It was a bitter failure for the Jacobites, who saw the battle played out before their eyes in less than an hour.

Very quickly, the Jacobites understand their impotence. They desert the battlefield, their leader Charles Edouard Stuart in the lead… allowing the English troops to celebrate their victory!

The balance sheet

The Battle of Culloden was a decisive victory for the British forces and sounded the death knell for the Jacobite rebellions. It is considered one of the most important battles in Scottish history and has been immortalized in songs, stories and numerous films (including the popular TV series “Outlander”).

It is estimated that the battle of Culloden destroyed almost the entire Jacobite army. And the results are, to say the least, indisputable. Thus, historians estimate that :

  • 1500 Jacobites died,
  • 3,500 of the survivors were taken prisoner,
  • 120 were hanged,
  • and 1000 were deported.

This victory of the English army was considered a historic turning point for Scotland. More than a simple battle, Culloden was brandished as a symbol of English “superiority” over the Scottish rebels. This prevented any new aspirations for independence on the Jacobite side.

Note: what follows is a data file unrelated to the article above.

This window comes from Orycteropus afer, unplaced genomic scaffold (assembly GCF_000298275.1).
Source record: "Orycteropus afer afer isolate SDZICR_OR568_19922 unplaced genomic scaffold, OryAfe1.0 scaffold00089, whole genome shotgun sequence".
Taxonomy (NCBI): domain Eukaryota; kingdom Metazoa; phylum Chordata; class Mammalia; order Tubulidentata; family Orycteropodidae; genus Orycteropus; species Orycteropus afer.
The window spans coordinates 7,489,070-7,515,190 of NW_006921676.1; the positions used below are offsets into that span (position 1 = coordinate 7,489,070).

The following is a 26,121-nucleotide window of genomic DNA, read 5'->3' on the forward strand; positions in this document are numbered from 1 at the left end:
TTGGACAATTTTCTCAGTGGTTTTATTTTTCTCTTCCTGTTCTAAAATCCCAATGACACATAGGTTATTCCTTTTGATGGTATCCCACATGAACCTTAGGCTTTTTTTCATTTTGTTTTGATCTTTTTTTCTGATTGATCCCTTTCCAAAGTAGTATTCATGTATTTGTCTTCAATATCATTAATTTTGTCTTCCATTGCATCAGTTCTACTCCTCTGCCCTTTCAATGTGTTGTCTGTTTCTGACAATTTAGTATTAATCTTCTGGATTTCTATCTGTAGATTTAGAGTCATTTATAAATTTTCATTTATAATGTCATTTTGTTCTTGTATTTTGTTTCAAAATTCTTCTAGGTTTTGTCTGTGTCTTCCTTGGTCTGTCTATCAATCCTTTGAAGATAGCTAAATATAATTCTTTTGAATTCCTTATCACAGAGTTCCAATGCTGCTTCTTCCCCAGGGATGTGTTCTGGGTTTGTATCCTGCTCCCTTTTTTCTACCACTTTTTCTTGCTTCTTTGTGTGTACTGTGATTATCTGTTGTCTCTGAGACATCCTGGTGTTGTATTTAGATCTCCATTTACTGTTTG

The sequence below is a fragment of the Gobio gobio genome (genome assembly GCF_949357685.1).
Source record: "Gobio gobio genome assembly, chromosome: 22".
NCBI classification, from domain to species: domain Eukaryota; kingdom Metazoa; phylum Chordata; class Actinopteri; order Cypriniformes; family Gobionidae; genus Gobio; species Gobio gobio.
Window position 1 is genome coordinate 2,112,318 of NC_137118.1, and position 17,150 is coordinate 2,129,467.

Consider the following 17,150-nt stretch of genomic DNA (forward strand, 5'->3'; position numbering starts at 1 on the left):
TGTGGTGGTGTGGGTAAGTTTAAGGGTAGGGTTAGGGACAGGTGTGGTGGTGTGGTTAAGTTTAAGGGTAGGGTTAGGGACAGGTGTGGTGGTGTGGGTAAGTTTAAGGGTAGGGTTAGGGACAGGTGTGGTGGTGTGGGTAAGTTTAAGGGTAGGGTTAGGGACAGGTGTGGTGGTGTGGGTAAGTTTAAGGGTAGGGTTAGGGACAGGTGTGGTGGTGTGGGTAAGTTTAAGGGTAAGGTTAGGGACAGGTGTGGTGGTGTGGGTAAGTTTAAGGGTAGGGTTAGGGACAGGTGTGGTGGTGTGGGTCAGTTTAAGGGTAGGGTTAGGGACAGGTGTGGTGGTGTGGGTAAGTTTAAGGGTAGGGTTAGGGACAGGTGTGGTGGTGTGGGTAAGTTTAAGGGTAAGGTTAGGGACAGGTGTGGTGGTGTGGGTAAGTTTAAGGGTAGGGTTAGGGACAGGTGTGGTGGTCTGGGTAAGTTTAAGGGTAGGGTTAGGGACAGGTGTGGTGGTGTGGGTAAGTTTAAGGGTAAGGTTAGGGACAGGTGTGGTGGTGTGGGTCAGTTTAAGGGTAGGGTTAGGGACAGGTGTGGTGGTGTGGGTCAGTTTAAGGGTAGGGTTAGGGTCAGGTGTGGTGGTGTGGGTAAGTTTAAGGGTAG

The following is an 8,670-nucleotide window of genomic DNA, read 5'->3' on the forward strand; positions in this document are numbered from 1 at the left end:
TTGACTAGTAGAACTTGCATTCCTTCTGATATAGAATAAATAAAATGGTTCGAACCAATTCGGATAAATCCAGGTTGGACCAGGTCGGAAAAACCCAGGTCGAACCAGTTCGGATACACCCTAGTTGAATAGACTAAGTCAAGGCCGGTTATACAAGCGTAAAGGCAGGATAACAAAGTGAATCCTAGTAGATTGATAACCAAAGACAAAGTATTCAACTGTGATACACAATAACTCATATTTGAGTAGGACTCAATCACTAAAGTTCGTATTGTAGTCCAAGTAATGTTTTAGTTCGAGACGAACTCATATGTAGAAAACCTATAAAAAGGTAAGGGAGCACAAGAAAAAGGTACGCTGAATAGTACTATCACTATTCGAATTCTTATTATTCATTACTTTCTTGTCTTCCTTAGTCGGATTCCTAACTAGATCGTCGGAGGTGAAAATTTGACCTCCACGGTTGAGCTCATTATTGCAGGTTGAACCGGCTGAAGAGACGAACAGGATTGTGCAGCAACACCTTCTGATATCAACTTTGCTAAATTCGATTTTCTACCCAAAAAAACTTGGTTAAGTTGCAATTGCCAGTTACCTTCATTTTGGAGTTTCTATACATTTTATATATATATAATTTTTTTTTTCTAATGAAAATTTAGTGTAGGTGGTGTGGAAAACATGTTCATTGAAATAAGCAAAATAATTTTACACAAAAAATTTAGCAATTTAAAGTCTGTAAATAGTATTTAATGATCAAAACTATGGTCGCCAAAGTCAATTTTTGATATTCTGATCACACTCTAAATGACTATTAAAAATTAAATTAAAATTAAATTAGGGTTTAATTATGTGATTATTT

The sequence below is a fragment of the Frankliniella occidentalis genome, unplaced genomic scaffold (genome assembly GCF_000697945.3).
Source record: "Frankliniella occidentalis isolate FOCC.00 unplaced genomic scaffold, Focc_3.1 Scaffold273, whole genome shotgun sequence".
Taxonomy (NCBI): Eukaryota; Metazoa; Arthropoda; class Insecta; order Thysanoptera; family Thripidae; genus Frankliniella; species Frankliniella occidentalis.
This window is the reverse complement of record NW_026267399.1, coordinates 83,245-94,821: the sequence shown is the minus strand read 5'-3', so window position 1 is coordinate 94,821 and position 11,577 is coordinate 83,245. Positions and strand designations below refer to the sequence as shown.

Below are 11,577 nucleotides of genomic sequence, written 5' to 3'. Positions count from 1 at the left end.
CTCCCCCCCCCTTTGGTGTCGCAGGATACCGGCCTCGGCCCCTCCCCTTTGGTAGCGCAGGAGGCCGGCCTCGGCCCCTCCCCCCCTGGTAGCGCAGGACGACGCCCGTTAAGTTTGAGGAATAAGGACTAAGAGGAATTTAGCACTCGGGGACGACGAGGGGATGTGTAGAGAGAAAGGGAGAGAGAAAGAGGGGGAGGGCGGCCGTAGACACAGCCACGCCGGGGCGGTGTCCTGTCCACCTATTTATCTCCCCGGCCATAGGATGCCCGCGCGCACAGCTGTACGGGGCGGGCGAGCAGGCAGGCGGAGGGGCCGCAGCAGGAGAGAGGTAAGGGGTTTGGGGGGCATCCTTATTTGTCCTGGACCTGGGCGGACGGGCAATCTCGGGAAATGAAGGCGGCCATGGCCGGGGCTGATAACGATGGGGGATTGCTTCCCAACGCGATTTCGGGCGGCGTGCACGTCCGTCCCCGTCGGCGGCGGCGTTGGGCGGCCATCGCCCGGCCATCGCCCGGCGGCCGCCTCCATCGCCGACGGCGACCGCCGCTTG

As a result, the British government passed the Prohibition Act, a law aimed at banning all forms of Scottish culture… It was then formally forbidden for the Scots to speak Gaelic, to play the Scottish bagpipes, to wear kilts with tartan, to be catholic, or to carry a sword!

Visit the battlefield of Culloden

A commemorative place, still full of emotion

Nowadays, the site of Culloden is still a highly commemorated place. Located less than 7km from Inverness, it is one of the most important tourist sites in the Highlands.

It is a high place of memory: the opportunity to discover (or rediscover) the complex Scottish history, to meditate for a while, before walking on the ground where hundreds of Jacobites were crushed in blood.

Note that the site has a reception center, equipped with an information desk for visitors, an exhibition gallery and a theater room, with broadcasting of audiovisual documentaries. Facilities that will tell you with passion the terrible historical facts of this battle!

You will also find a memorial, a period house that housed Jacobite soldiers a few hours before the battle (Culloden House), and tombstones dedicated to the clans that fought.


The battlefield of Culloden
Informations pratiques

Adresse Adresse :
Culloden Moor, Inverness, (Highlands)

Coordonnées GPSGPS :
57.4778127928627, -4.095689553255134

Durée de la visite Durée de la visite :
1 heure


Site WebSite Web :
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TarifsTarifs :
  • Adulte : £14.00
  • Famille : £30.00